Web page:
A woman who was born into Australia's most notorious cult, The Family, has described how she would hide under bed in fear of being beaten.
Anouree Treena-Byrne opened up about the cult's charismatic and 'sociopathic' leader Anne Hamilton-Byrne to The Today Show on Wednesday, describing her as 'horrible' and in no way maternal.
Ms Treena-Byrne, who paused frequently during the interview as she recalled her traumatic childhood, said her grandfather was a 'blood member of The Family' and so therefore she was a part of the cult from birth.
'I would hide under my bed to get away from her.'
Hamilton-Byrne, one of very few female cult leaders, was under the influence of LSD when she began collecting children in Lake Eildon in central Victoria in the 1970s and 1980s in preparation for what she believed was an apocalyptic war.
The now 96-year-old believed it was her duty to gather the children for the new world and amassed up to 500 followers.
In total, 28 children spent time at the property - 14 of which were thought to be the biological children of Hamilton-Byrne and her husband Bill.
The children, who had their hair bleached blonde and shaped into the same bob, were allegedly beaten, starved and injected with LSD by Hamilton-Byrne and other cult leaders.
Police dramatically rescued the traumatised children from the sect property in 1987 after three young women managed to escape and alert police, Ms Treena-Byrne's fellow survivor Ben Shenton told The Today Show this week.
'What Anne indoctrinated people with, she took them as vulnerable people and came up with a system which was very abusive. If they disagree they were bullied, intimidated, people were separated from their families,' Mr Shenton said.
'She came up with an ideology that appeared to help people to begin with, but as soon as they disagreed, they were through out of the cult, people were put into mental hospitals.'
Mr Shenton said his mother was an avid believer of Hamilton-Byrne's claims she was the reincarnation of Jesus.
'So when you think of it, if someone believed that and they ask you to do something, it becomes very easy to go down that path, which is tragic,' he said.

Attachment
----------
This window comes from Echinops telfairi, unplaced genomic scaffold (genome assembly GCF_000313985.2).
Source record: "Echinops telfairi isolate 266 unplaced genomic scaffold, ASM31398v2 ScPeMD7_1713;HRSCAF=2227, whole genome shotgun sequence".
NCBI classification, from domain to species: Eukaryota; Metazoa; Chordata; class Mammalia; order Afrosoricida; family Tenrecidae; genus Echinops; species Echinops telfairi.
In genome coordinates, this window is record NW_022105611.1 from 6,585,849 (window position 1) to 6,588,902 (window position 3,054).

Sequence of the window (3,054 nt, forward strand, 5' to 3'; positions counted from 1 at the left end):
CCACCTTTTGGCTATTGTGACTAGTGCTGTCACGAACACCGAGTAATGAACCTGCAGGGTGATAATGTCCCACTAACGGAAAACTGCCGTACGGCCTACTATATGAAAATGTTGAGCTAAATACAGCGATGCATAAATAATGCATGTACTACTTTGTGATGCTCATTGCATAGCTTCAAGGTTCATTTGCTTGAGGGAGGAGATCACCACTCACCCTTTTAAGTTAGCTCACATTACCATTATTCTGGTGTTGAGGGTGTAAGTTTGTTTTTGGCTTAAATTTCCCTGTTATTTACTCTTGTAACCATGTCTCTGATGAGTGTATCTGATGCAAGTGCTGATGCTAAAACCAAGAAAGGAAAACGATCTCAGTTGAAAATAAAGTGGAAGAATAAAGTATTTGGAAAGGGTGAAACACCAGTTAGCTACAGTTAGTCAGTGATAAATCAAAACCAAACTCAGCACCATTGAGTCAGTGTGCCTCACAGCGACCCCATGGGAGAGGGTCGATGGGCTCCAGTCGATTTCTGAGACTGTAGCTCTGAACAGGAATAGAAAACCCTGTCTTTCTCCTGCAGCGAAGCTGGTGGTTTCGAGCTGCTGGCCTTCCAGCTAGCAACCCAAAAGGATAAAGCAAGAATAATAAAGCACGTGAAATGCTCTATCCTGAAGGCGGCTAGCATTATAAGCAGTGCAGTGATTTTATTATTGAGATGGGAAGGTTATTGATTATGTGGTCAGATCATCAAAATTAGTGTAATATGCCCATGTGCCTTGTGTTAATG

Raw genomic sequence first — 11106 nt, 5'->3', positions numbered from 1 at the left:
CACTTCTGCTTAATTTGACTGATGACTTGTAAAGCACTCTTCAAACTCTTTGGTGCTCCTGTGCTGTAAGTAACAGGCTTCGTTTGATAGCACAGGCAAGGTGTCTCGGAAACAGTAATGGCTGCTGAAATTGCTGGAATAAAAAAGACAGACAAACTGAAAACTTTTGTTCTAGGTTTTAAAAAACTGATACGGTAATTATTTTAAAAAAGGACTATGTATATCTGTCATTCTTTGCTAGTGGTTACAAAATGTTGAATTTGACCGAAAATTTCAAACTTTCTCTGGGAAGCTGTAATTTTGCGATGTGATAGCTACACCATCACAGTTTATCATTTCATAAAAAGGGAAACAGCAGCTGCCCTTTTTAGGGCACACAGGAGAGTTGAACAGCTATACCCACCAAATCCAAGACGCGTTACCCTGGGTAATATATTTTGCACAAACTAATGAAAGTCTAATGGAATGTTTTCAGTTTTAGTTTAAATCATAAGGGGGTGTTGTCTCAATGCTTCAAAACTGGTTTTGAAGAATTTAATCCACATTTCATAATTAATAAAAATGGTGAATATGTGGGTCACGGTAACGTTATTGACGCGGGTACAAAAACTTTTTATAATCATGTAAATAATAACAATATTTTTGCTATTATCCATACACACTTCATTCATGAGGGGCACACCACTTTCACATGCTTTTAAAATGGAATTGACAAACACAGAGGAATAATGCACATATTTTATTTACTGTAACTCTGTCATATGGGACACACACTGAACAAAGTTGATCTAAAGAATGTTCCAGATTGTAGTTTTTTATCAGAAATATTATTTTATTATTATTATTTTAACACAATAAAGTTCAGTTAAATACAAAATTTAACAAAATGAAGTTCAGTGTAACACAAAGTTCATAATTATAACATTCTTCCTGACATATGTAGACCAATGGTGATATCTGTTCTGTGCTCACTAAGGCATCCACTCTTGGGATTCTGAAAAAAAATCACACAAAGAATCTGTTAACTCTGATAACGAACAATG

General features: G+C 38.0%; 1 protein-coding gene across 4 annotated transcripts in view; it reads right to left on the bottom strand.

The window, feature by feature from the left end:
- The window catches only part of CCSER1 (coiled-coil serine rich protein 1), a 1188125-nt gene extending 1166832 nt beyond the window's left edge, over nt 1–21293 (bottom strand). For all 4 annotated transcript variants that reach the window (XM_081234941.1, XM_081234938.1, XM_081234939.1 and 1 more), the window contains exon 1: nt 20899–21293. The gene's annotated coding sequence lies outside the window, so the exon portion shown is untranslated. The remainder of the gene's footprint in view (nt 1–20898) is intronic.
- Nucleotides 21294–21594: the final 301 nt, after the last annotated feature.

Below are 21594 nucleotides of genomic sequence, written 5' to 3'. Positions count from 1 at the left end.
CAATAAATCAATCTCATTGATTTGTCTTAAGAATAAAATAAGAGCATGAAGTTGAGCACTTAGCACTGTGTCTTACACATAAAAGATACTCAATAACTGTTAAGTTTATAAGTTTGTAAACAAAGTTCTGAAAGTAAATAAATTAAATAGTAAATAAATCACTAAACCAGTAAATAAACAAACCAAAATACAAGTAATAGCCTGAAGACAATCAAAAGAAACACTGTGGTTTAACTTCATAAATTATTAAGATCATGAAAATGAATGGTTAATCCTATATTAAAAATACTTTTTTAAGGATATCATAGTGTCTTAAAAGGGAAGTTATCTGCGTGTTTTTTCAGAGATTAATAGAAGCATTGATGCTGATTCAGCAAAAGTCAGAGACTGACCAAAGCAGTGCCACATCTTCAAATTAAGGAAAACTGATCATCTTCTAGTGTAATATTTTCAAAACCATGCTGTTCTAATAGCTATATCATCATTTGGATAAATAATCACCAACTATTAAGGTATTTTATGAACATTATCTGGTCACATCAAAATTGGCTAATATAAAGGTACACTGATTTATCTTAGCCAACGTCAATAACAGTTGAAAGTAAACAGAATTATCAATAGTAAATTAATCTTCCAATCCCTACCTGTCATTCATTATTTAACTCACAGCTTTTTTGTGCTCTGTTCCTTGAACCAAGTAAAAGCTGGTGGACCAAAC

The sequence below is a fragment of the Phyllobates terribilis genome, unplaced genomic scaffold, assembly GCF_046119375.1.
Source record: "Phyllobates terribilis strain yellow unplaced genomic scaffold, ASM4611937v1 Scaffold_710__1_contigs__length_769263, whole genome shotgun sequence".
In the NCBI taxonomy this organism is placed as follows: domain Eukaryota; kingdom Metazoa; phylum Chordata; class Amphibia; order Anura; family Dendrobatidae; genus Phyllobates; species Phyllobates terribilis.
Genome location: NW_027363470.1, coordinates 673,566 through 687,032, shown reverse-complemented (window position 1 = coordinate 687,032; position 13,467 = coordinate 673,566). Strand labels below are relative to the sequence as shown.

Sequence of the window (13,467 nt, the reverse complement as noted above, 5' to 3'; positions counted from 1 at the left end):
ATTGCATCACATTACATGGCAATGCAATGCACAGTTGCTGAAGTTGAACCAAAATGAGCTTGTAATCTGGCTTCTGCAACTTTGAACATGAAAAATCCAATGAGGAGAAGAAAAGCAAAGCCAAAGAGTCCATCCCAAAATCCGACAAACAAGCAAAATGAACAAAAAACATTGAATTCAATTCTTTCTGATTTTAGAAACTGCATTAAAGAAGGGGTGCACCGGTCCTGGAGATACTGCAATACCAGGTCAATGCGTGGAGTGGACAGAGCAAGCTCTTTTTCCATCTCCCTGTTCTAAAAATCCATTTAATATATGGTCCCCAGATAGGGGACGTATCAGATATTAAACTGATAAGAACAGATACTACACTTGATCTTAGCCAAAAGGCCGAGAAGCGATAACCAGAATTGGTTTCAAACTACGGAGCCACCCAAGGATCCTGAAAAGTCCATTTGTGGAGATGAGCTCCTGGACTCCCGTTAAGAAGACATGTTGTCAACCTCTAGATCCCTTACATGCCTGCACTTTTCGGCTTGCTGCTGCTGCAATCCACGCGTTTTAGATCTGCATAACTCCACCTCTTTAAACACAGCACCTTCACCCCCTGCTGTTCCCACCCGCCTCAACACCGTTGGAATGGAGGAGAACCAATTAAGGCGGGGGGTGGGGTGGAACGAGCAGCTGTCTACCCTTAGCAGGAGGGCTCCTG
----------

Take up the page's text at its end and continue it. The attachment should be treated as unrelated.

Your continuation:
A documentary titled The Family will lift the lid on what life was like under the control of Hamilton-Byrne when it is released in Melbourne on February 23.
The producers examine the history of the cult, with testimonies from former associates and the police detectives who laboured for years to unravel the cult's operations.
The documentary will make its Sydney premier in March, with other states to follow.
A new book detailing the legacy of the notorious cult, called The Family, was also recently released.
1963 Yoga teacher Anne Hamilton meets English physicist and writer, Dr Raynor Johnson and they found a sect known as The Family.
1968 The Family begins to ‘adopt’ and acquire children to create a ‘master race’.
1974 An official school is set up for the ‘master race’ children at the Lake Eildon property.
1978 Anne Hamilton marries William (Bill) Byrne and they take the surname Hamilton-Byrne.
1983 Police visit the Lake Eildon property to search for a missing girl. She is not found on the property.
1987 () Combined police raid on sect property at Lake Eildon. Anne is overseas. Bill is present at the raid but is not charged.
The children are removed from the sect and placed into care.
1987 (Oct/Nov) Bill flees to Hawaii to meet Anne.
1987 () Monbulk School fire – Detective Lex de Man is called to investigate. He learns about The Family.
1989 (about June) Lex de Man writes a report recommending Victoria Police commence a criminal investigation into The Family.
1989 () Operation Forest Task Force commences.
1993 () Anne and Bill are arrested in the Catskill Mountains, Upstate New York.
1993 () Anne and Bill are extradited to Australia.
1993 () Anne and Bill appear in the Victorian Magistrates’ Court, charged with conspiracy to defraud and commit perjury by falsely registering the births of triplets.
1994 In the County Court, Anne and Bill avoid prison and are fined $5000 each.
2001 Bill dies, leaving Anne to lead a diminishing group of followers.
2017 At 96, Anne lives in the dementia wing of a suburban Melbourne nursing home.
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